THE family of a South Tyneside man found dead in his own home say they’re still frustrated that it took the authorities a month to tell them of his death.
An inquest heard that John Brunton, of Aidan Grove, Jarrow, could have been dead for up to a week before he was found on November 5 last year.
My conclusion is that Mr Brunton’s cardiac problem is one of natural origin and I can do no more justice to this case that to simply record a finding of natural causes.Terence Carney, South Tyneside coroner
The 59-year-old, known as Jackie, was found when police forced entry to his one-bedroom flat after concerns were raised by a nurse who had an appointment with him.
Mr Brunton had schizophrenia and required an injection every two weeks to stabilise his condition.
But when nurse Anne Sawkill, of Northumberland, Tyne and Wear NHS Foundation Trust, and one of her colleagues failed to get an answer from him on four occasions, she alerted the police, who forced entry to his home and found him dead in his bed.
However, it was four to five weeks before his family were informed of his death.
Mr Brunton’s eldest brother, Paul, 64, of Jarrow, said: “We agree with everything that the coroner has said, but we still feel frustrated that it took four weeks for us to find out.
“It was 2014, and surely these three organisations should have been able to find us?
“If they hadn’t found us, Jackie could have been buried and we’d know nothing about it.
“Somebody eventually found our sister, Stella, and we were able to step in and give him a proper funeral. The inquest has given us some closure, but we still feel frustrated.”
The inquest, led by South Tyneside coroner Terence Carney at his office in Hebburn, heard that the police, council and coroner’s office had tried in vain to contact the family as Mr Brunton, who lived alone, had no registered next of kin on any of his documentation.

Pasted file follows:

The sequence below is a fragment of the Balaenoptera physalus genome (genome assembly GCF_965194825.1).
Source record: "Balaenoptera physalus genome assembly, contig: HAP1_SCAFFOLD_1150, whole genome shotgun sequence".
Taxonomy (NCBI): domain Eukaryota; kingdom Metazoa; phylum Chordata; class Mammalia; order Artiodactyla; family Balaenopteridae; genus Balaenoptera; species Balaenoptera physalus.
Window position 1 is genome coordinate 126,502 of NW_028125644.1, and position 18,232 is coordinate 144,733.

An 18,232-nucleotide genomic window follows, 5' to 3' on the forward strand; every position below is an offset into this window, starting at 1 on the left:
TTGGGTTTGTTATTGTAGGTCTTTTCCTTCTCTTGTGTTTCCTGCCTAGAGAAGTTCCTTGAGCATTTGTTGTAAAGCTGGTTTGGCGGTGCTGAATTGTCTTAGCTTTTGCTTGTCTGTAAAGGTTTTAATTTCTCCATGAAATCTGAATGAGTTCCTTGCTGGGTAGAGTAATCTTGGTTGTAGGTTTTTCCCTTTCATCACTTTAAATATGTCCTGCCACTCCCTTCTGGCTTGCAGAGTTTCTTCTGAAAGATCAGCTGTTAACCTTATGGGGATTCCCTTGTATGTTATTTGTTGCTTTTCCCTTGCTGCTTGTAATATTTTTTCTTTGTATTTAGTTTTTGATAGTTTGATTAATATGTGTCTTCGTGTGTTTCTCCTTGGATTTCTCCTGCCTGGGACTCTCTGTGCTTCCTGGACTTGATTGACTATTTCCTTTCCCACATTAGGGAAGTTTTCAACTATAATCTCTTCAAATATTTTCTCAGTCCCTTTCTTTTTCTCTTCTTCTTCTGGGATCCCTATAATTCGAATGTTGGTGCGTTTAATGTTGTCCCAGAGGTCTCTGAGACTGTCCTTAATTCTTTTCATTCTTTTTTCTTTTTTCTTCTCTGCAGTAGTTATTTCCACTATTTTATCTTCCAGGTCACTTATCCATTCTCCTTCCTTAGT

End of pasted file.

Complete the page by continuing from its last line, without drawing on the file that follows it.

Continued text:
The inquest also heard that Mr Brunton had been estranged from his family, through his own choice and despite their attempts to build bridges, for a long time.
Forensic pathologist Dr Sharon Melmore said that he had a history of heart problems, type-two diabetes, gout and depression.
Dr Melmore said Mr Brunton had been dead “for at least a number of days, possibly a week” when discovered by police.
She gave the medical cause of his death as dilated cardiomyopathy, a condition when the heart becomes enlarged and pumps blood less well.
Pc Dave Webster found Mr Brunton face down on his bed.
He said it was determined quickly that there was no third-party involvement.
Karen Rowe, a coroner’s officer, told the hearing she had gone down a number of avenues to trace a next of kin, including asking South Tyneside Council’s adult duty team to search Mr Brunton’s home for any documentation or address books that could help identify relatives.
Mr Carney told the family not to reproach themselves about what had happened, adding: “There is nothing in what we’ve seen or heard that indicates this man’s death could have been avoided by anything you could have done differently or at all.
“Your attempts to engage with him were rebuffed, and what caused his death was his heart giving out.
“It is unfortunate that it was four to five weeks after his death before his family were alerted to it, but I am thankful that you were able to belatedly step in to give him the funeral he deserved.”
Finding: Natural causes